How often have I seen this example of missing the intention of an invitation: I spent several hours in the kitchen preparing a superb meal, a three-course meal, including dessert. Then my guests brought a cake which we had to eat for dessert instead of the one I prepared. The Miss Manners response? You should respond: Thank you; I’ve made dinner, so we’ll enjoy this another day. Brilliant!
But as many of us DO have invitations for covered-dish, here are a few of my tips:
- When you promise to bring a salad, bring one! The hostess might have worked hard to ask for the right balance of dishes.
- Bring your dish ready to set out. Again, from Miss Manners: One of my guests offered to bring a fruit salad, and commandeered my kitchen for the better part of an hour to wash, slice/dice and arrange her fruit. I was frantically trying to do my last-minute preparations, so the intrusion threw me into a tailspin, and then my guest wondered why I was so frazzled.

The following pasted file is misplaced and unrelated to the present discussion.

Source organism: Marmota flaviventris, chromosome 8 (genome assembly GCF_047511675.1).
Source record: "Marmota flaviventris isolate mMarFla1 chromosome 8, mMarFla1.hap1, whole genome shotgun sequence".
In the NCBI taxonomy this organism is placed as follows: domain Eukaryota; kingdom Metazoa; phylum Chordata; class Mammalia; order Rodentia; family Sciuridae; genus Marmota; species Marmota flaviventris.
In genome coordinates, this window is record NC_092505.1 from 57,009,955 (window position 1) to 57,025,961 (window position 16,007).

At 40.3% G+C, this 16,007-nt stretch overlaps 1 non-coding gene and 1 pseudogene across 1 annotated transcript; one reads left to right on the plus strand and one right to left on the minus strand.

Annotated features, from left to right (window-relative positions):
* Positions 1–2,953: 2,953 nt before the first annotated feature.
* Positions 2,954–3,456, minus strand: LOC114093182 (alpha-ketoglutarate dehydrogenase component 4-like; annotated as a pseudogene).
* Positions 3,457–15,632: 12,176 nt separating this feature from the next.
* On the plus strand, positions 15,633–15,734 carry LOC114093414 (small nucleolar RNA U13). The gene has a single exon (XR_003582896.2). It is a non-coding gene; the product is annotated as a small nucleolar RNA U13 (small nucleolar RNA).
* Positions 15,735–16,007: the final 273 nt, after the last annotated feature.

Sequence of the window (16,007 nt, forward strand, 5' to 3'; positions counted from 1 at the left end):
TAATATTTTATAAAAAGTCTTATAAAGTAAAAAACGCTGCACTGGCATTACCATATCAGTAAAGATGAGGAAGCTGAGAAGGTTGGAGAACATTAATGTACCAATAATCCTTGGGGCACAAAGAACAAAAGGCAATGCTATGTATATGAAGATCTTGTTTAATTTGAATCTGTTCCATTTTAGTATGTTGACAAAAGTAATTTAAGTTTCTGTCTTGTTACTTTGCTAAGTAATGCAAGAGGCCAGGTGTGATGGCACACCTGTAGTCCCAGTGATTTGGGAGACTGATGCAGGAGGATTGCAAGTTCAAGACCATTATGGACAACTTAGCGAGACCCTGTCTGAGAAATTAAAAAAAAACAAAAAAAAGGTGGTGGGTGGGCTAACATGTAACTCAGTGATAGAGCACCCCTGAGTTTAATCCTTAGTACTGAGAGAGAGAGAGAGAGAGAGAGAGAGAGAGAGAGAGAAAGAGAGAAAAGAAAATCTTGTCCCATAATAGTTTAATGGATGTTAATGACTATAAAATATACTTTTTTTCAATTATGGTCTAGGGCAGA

- Consider the presentation. Use glass, pottery, but not a mixing bowl! Touches such as parsley, etc. are nice, too.
- Bring your serving utensil, one that you could lose. One website suggested going to the dollar store to have a few on hand.
- Bring your own hot pads -- again, be ready to lose them.
- If you don't cook, put something together that's EASY, but don't bring a bag of potato chips!! Our favorite easy dish is Allen's Beans that have been simmered in a little olive oil and Italian seasonings. If you really don't cook, visit Kroger, Fresh Market or Earth Fare and be prepared to pay a handsome price for an ample amount from their ready-to-eat section. That might make you think harder about learning to cook.